Your next question comes from Mike Roxland of Bank of America Merrill Lynch.

Michael A. Roxland - BofA Merrill Lynch, Research Division

As we've had hiring, and given all the various markets who participated, are there any particular markets that you think can best cope with rising rates? And are there any markets that you would consider pulling back from as you perceive there that they're more susceptible to a rising rate environment.

Richard J. Dugas

Yes, Mike, I would first go to which segment can most deal with the rising rates and that's the Del Webb buyer. Approximately, 1/3 of our investment and our assets positioned in that business. There tend to be 40% or greater of those buyers who pay cash and those that do take a mortgage, take a very conservative mortgage. So rather than isolate a given geography, I would first lead you to that segment. Then I think, certainly, the Pulte category, the move-up category can probably weather the rate increases next best, if you will. And then, I think the category that would get hurt the most would be the entry-level category overall. In terms of geography, you just have to -- look, excuse me, at where our assets were positioned. So we have a pretty good balance with the vast majority being in Pulte and in Del Webb. So I wouldn't single out any one particular market that I think would be impacted the most.

Michael A. Roxland - BofA Merrill Lynch, Research Division

Got you. Then if I recall, a couple of quarters ago, maybe 1.5 or 2 years ago, you were talking about something like independent series product. Given the rising rate environment, is that a product that you're still pushing? Or are you still more heavily targeting 2 potentially, let's say, first-time home buyers?

Richard J. Dugas

Yes, it is. We continue to invest in the Centex brand and the entry-level category in total with our goal being to ensure that the product is very affordable. Having said that, as Bob indicated, we're not finding a lot of land transactions at this point that return exceptionally well in that category. So our future investment has not been geared as much. But it doesn't mean we're not trying to monetize the existing assets that we have and maximize our profitability in those and part of that is a more efficient home construction process due to the independent series.

Operator

And your last question comes from Adam Rudiger of Wells Fargo.

Adam Rudiger - Wells Fargo Securities, LLC, Research Division

Can you elaborate a little bit on what the charge from the contractual dispute is? I mean, that seems like a pretty big charge if you consider the potential for the additional $40 million?

Robert T. O'shaughnessy

Yes. So this is a luxury community that was built, again, in a market where we're not doing business anymore. And it's a contractual dispute with homeowners that essentially, it relates to the amenity package that was built, their access to that amenity package. Again, we've had arbitrations, ongoing discussions for settlements. So the $30 million that we've provided is what we actually think this is going to cost. The reason we highlighted the incremental $40 million is it will be in our 10-Q. We are required to say is it possible that there will be some bigger number and what's the range of that. Obviously, the range is 0, meaning the $30 million estimate is correct. But depending on how the negotiations go, in theory there could be more. That $40 million would be a, in our view, an absolute worst-case scenario.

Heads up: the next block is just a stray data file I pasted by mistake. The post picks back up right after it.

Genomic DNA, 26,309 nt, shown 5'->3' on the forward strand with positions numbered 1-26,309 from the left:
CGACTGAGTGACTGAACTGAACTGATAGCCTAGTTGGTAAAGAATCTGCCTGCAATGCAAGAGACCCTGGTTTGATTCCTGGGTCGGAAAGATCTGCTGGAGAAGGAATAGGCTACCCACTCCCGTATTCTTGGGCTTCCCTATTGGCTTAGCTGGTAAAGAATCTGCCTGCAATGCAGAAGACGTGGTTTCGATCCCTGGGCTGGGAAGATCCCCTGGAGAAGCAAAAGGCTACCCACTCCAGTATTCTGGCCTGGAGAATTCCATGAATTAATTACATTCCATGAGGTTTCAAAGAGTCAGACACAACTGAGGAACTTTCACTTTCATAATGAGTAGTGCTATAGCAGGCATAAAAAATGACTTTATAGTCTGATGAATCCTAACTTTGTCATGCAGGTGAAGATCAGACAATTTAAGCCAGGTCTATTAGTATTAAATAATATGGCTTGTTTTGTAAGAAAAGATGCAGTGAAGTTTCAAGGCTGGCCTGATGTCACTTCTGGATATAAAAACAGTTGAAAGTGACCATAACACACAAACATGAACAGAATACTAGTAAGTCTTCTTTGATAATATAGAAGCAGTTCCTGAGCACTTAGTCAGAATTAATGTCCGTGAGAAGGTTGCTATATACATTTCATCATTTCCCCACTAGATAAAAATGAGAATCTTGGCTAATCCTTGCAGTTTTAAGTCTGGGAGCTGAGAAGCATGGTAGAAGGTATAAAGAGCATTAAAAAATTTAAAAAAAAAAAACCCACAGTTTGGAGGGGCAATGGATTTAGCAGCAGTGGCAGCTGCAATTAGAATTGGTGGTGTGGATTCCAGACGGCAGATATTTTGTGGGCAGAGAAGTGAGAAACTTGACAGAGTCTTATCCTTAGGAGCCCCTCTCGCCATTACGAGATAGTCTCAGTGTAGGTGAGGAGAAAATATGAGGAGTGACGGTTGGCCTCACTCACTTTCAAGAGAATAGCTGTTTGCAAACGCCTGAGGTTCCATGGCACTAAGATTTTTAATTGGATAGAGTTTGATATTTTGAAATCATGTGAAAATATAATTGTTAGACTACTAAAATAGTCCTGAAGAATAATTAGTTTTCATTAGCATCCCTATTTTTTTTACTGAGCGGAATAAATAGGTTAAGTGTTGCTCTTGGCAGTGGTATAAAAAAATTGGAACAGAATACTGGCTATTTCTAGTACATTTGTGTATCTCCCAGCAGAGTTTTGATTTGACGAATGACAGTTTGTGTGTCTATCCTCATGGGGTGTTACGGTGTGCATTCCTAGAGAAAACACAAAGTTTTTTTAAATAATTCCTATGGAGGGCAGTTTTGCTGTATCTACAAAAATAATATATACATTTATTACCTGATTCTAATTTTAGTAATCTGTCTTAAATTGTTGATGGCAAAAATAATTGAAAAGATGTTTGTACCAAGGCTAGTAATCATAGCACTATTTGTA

Adam Rudiger - Wells Fargo Securities, LLC, Research Division

Okay, can you -- what is it surrounding in terms of the amenity package. I don't quite understand what the dispute would be.

Robert T. O'shaughnessy

It is an amenity package that is owned by a third-party and the access rights of the owners of the units within the community was in question and essentially, contractually, they thought they had more access than ultimately they were provided, and so have challenged us on the basis of how the units were sold to them.

Operator

I'll turn the call back over to the presenters for closing remarks.

Richard J. Dugas

Great. Thank you, operator. I just want to thank everybody for their time this morning. I know it's a busy day for a lot of you. But we certainly will be available for any follow-up questions that you may have, and we look forward to talking in our next conference call.

Operator

This concludes today's conference call. You may now disconnect.

Copyright policy: All transcripts on this site are the copyright of Seeking Alpha. However, we view them as an important resource for bloggers and journalists, and are excited to contribute to the democratization of financial information on the Internet. (Until now investors have had to pay thousands of dollars in subscription fees for transcripts.) So our reproduction policy is as follows: You may quote up to 400 words of any transcript on the condition that you attribute the transcript to Seeking Alpha and either link to the original transcript or to www.SeekingAlpha.com. All other use is prohibited.

THE INFORMATION CONTAINED HERE IS A TEXTUAL REPRESENTATION OF THE APPLICABLE COMPANY'S CONFERENCE CALL, CONFERENCE PRESENTATION OR OTHER AUDIO PRESENTATION, AND WHILE EFFORTS ARE MADE TO PROVIDE AN ACCURATE TRANSCRIPTION, THERE MAY BE MATERIAL ERRORS, OMISSIONS, OR INACCURACIES IN THE REPORTING OF THE SUBSTANCE OF THE AUDIO PRESENTATIONS. IN NO WAY DOES SEEKING ALPHA ASSUME ANY RESPONSIBILITY FOR ANY INVESTMENT OR OTHER DECISIONS MADE BASED UPON THE INFORMATION PROVIDED ON THIS WEB SITE OR IN ANY TRANSCRIPT. USERS ARE ADVISED TO REVIEW THE APPLICABLE COMPANY'S AUDIO PRESENTATION ITSELF AND THE APPLICABLE COMPANY'S SEC FILINGS BEFORE MAKING ANY INVESTMENT OR OTHER DECISIONS.

If you have any additional questions about our online transcripts, please contact us at: transcripts@seekingalpha.com. Thank you!

Source: PulteGroup, Inc. (PHM) Management Discusses Q2 2013 Results - Earnings Call Transcript

Check out Seeking Alpha’s new Earnings Center »

This Transcript
All Transcripts